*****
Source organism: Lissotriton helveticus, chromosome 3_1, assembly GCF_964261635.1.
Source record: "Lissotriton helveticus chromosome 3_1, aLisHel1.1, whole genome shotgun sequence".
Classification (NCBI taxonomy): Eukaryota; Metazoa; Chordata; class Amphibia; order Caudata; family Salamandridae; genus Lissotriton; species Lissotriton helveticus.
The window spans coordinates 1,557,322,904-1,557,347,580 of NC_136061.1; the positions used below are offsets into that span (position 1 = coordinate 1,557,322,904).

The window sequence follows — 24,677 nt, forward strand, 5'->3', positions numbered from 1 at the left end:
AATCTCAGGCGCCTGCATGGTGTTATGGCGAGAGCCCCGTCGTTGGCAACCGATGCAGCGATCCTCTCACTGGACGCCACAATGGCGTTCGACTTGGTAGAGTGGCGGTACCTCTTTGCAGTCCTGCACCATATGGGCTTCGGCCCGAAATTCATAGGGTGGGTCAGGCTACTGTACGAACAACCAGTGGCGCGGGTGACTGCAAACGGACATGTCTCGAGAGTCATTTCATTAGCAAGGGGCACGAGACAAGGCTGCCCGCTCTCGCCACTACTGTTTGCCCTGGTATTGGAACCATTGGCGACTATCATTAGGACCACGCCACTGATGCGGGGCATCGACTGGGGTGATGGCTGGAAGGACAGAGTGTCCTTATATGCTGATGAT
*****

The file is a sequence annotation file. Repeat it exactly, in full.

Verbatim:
Source organism: Lissotriton helveticus, chromosome 3_1, assembly GCF_964261635.1.
Source record: "Lissotriton helveticus chromosome 3_1, aLisHel1.1, whole genome shotgun sequence".
Classification (NCBI taxonomy): Eukaryota; Metazoa; Chordata; class Amphibia; order Caudata; family Salamandridae; genus Lissotriton; species Lissotriton helveticus.
The window spans coordinates 1,557,322,904-1,557,347,580 of NC_136061.1; the positions used below are offsets into that span (position 1 = coordinate 1,557,322,904).

The window sequence follows — 24,677 nt, forward strand, 5'->3', positions numbered from 1 at the left end:
AATCTCAGGCGCCTGCATGGTGTTATGGCGAGAGCCCCGTCGTTGGCAACCGATGCAGCGATCCTCTCACTGGACGCCACAATGGCGTTCGACTTGGTAGAGTGGCGGTACCTCTTTGCAGTCCTGCACCATATGGGCTTCGGCCCGAAATTCATAGGGTGGGTCAGGCTACTGTACGAACAACCAGTGGCGCGGGTGACTGCAAACGGACATGTCTCGAGAGTCATTTCATTAGCAAGGGGCACGAGACAAGGCTGCCCGCTCTCGCCACTACTGTTTGCCCTGGTATTGGAACCATTGGCGACTATCATTAGGACCACGCCACTGATGCGGGGCATCGACTGGGGTGATGGCTGGAAGGACAGAGTGTCCTTATATGCTGATGAT